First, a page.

New London, Conn. Father Faces Deportation to Colombia
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âLife without a dad would be pretty hard.â
New London teenager Santiago Rodriguez is fearful that his father might be forced to leave the country in a matter of weeks. On Monday hundreds rallied to keep that family together.
Julian Rodriguez, Santiagoâs father, told NBC Connecticut heâs already booked a flight back to his native Colombia.
But his family and many in the community who gathered hope he doesnât have to use it.
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Fourteen-year-old Santiago Rodriguez looked out on a crowd supporting his father and worried his family might soon be torn apart.
âWithout him I donât know what we would do,â Santiago said.
Santiago requires special care at Connecticut Childrenâs Medical Center to treat a rare genetic immune deficiency disorder. While heâs about to start 10th grade tomorrow, his concern is that his dad, Julian, could be deported.
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âHopefully he doesnât have to leave in two weeks and he can stay here to support my family and keep us together,â Santiago said.
That was the hope of the hundreds who rallied at New Londonâs Soldiers & Sailors Monument Monday.
Julian faces an order to leave the country by September 12th.
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âItâs so important because Julian is so important,â said Diana Cortes, Julianâs wife.
Julian and Cortes both traveled to the US years ago to seek political asylum and a better life.
âHeâs everything. Itâs the support for us,â Cortes said.
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Julian is from Colombia, but the 50-year-old has been in the US since 2000. This father wants to remain here to provide a future for his son and allow the boy to continue to receive the medical care he needs.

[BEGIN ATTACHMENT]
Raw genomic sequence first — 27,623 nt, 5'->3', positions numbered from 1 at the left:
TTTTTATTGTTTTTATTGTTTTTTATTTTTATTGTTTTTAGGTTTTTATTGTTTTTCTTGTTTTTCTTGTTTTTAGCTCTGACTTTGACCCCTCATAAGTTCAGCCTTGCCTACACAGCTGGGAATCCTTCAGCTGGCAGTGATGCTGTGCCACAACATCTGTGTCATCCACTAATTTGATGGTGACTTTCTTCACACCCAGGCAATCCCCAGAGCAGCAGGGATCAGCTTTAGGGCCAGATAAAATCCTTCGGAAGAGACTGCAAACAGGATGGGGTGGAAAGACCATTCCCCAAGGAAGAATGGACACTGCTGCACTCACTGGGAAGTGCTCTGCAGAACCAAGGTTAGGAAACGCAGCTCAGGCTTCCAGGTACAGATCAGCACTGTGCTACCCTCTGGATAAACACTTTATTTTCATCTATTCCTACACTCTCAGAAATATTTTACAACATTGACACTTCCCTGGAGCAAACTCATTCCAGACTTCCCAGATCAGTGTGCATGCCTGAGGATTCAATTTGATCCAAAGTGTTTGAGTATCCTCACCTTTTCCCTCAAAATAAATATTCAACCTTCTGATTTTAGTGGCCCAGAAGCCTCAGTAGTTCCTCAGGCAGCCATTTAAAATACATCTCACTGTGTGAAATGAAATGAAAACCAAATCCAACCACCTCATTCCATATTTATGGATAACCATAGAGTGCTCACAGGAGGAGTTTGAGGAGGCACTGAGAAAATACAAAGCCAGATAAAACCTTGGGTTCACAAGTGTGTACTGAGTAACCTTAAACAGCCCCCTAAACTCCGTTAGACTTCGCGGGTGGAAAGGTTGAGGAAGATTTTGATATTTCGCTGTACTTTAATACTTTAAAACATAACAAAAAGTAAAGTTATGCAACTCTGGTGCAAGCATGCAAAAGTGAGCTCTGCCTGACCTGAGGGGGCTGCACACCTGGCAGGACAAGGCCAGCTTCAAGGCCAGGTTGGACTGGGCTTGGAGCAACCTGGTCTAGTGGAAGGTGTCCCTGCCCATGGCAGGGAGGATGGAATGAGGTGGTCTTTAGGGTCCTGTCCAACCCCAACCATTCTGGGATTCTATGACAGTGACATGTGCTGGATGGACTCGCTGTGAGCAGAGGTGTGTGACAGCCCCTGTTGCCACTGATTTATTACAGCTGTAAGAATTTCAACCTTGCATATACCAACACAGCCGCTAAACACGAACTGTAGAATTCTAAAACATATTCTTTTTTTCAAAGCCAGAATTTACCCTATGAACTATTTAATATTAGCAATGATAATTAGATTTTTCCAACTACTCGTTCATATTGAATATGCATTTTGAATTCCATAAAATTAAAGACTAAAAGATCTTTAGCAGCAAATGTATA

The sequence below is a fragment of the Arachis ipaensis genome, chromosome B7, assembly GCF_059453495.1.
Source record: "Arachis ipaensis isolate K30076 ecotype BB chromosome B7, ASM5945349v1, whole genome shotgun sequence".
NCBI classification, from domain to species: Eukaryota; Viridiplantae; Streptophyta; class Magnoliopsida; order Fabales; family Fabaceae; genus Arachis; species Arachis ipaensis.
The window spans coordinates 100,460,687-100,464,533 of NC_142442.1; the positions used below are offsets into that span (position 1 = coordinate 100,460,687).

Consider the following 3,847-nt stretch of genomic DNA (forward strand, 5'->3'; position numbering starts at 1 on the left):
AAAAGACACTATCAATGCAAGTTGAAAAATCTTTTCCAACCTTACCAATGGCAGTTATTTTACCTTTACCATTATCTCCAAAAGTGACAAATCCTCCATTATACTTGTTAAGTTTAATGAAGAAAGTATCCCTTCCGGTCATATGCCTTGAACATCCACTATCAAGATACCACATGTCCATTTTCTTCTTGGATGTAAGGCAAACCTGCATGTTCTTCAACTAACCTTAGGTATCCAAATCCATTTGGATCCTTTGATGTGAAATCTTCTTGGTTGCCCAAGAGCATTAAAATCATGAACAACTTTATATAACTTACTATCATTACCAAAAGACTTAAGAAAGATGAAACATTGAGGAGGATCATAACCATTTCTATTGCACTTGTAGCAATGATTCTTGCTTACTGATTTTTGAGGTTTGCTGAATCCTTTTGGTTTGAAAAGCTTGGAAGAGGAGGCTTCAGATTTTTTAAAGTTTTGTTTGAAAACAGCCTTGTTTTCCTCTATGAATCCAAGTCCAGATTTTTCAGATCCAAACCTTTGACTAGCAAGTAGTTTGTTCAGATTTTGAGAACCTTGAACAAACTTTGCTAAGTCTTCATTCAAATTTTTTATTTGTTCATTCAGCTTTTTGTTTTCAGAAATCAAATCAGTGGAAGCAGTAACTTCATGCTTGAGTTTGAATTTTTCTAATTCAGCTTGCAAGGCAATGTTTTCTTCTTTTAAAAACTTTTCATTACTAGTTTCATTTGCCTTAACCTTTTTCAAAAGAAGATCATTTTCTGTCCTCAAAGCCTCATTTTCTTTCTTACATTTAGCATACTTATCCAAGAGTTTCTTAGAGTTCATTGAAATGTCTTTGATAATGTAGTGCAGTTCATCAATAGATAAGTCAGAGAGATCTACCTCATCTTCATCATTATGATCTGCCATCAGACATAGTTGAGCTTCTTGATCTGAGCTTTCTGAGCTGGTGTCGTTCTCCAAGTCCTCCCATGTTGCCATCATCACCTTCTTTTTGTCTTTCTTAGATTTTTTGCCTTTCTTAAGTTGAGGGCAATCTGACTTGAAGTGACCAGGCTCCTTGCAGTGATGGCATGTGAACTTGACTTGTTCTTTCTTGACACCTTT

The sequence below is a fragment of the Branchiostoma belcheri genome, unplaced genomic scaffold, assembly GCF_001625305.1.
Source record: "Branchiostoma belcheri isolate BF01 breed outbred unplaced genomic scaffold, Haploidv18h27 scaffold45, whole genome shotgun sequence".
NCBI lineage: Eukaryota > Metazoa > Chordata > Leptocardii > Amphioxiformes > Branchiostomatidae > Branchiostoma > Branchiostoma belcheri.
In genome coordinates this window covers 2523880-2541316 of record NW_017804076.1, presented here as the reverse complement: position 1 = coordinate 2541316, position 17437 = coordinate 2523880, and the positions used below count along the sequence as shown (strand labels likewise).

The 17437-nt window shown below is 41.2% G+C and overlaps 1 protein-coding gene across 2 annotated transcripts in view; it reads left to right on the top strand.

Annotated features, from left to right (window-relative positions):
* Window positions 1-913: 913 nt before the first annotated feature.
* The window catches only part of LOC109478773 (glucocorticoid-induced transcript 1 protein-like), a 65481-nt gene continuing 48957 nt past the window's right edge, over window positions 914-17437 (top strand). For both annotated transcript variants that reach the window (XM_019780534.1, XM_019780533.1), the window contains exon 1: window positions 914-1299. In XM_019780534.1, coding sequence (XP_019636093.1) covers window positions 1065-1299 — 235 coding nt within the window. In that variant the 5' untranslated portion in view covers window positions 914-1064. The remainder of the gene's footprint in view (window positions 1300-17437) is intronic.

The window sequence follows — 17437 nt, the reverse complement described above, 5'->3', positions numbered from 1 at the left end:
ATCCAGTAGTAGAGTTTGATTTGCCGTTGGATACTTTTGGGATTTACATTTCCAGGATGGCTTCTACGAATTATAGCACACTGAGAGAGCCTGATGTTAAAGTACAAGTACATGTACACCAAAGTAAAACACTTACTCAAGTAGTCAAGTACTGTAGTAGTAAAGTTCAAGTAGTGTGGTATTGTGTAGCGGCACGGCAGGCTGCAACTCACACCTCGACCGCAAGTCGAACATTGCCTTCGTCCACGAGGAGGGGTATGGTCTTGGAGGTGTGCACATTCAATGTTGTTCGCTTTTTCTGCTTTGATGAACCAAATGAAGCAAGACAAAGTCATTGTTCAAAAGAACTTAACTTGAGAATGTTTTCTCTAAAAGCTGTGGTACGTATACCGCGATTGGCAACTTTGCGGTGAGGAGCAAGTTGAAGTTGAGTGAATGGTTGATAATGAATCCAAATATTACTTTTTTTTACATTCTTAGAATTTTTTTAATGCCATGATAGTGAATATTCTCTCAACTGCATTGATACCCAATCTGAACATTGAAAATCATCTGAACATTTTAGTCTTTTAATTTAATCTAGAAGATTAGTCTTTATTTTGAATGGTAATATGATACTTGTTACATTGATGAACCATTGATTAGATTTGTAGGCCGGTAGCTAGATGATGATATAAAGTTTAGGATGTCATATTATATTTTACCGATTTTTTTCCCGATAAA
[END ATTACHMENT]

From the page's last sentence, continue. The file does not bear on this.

âMy son must stay in the country because there is not any other place where he can be treated of the illness that he has,â Julian explained.
âA federal immigration officer said Rodriguez entered the country illegally and is a subject of a warrant of deportation. See the full statement from Immigration and Customs Enforcement below:
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Julian Yesid Rodriguez Martinez, 50, a citizen and national of Colombia, illegally entered the U.S. in May 2000. In December 2003, an immigration judge issued him voluntary departure to his home country, and upon appeal, the Board of Immigration Appeals upheld the judgeâs decision.
Since Rodriguez Martinez did not depart the U.S., in May 2009, he became the subject of a warrant of deportation. ICE has granted him multiple stays of rem oval spanning from 2010 to 2017. He currently does not have legal status to remain in the U.S. but has requested another stay of removal, which is currently pending review.
A stay of removal, when granted, is designed only to provide a temporary relief from removal; it is not a mechanism to permanently stay in the U.S. Barring the issuance of another stay, he will be removed from the U.S. in compliance with the final order of removal issued for him by the immigration judge in this case.
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For operational and security purposes, ICE does not reveal scheduled dates of removal/departure in advance of a removal.â
Weâre told Rodriguez has received several stays and another is being reviewed.Source: Google News Colombia | Netizen 24 Colombia